Alaska Learning Standards for Science — Grade 10


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10.SA1.1

asking questions, predicting, observing, describing, measuring, classifying, making generalizations, analyzing data, developing models, inferring, and communicating

10.SA1.2

reviewing pertinent literature, hypothesizing, making qualitative and quantitative observations, controlling experimental variables, analyzing data statistically (i.e., mean, median, mode), and using this information to draw conclusions, compare results to others, suggest further experimentation, and apply students conclusions to other problems (L)

10.SA2.1

examining methodology and conclusions to identify bias and determining if evidence logically supports the conclusions

10.SB1.1

using the periodic table to describe atoms in terms of their base components (i.e., protons, neutrons, electrons)

10.SB2.1

examining energy (i.e., nuclear, electromagnetic, chemical, mechanical, thermal) transfers, transformations, and efficiencies by comparing useful energy to total energy

10.SB3.1

describing the behavior of electrons in chemical bonding

10.SB3.2

recognizing that radioactivity is a result of the decay of unstable nuclei

10.SB3.3

comparing the relative wavelengths and applications of different forms of electromagnetic radiation (i.e., x-ray, visible, infrared, microwaves, radio)

10.SB4.1

recognizing that when one thing exerts a force on another, an equal amount of force is exerted back on it

10.SB4.2

explaining that different kinds of materials respond to electric and magnetic forces (i.e., conductors, insulators, magnetic, and non-magnetic materials)

10.SC1.2

explaining how the processes of n

10.SC1.3

examining issues related to genetics (L)

10.SC2.1

describing the structure-function relationship (e.g., joints, lungs)

10.SC2.2

explaining that cells have specialized structures in which chemical reactions occur

10.SC2.3

explaining the functions of organs of major systems (i.e., respiratory, digestive, circulatory, reproductive, nervous, musculoskeletal, and excretory)

10.SC2.4

tracing the pathways of the digestive, circulatory, and excretory systems

10.SC3.1

relating the carbon cycle to global climate change

10.SC3.2

exploring ecological relationships (e.g., competition, niche, feeding relationships, symbiosis) (L)

10.SD1

describing the Big Bang Theory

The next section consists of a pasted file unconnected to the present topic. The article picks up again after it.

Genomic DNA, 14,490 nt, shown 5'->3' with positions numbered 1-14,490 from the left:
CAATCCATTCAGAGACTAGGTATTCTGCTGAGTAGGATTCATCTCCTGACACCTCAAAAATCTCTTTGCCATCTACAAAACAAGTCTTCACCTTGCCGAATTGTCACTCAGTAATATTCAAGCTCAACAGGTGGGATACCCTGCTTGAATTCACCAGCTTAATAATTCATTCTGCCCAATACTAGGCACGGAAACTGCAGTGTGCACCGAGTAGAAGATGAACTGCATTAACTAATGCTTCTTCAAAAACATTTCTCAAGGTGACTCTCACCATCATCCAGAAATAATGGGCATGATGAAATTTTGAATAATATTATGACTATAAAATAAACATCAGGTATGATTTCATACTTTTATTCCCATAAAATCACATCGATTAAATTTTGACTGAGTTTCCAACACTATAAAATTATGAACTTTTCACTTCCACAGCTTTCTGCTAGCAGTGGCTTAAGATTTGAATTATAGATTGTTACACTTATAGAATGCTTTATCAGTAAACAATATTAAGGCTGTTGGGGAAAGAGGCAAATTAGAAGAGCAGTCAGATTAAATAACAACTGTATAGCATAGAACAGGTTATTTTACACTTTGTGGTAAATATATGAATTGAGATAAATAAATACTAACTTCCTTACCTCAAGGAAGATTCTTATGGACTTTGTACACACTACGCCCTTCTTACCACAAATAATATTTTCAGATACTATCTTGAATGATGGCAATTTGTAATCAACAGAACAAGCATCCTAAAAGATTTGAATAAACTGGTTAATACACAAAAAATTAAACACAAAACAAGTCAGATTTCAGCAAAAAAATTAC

10.SD1.1

using a model to explain the processes (i.e., formation, sedimentation, erosion, reformation) of the rock cycle

10.SD1.2

describing their interrelationships (i.e., water cycle, carbon cycle, oxygen cycle)

10.SD2

explaining that the position of stars changes in the expanding universe*

10.SD2.1

recognizing the dynamic interaction of erosion and deposition including human causes*

10.SD2.2

describing how the theory of plate tectonics explains the dynamic nature of its surface*

10.SD3

recognizing phenomena in the universe (i.e., black holes, nebula)

10.SD3.1

describing causes, effects, preventions, and mitigations of human impact on climate

10.SE1.1

identifying that progress in science and invention is highly interrelated to what else is happening in society

10.SE2.1

questioning, researching, modeling, simulating, and testing multiple solutions to a problem (L)

10.SE3.1

researching a current problem, identifying possible solutions, and evaluating the impact of each solution (L)

10.SF3.1

analyzing the competition for resources by various user groups to describe these interrelationships. Cross referenced with SA3.1

10.SG1.1

describing how those perspectives (i.e., cultural, political, religious, philosophical) have impacted the advancement of science

10.SG2.1

using an account of an event to recognize the processes of science used by historically significant scientists (e.g., Goodall, Watson & Crick, Newton)

10.SG3.1

using experimental or observational data to evaluate a hypothesis

10.SG4.1

recognizing the role of these factors on scientific advancements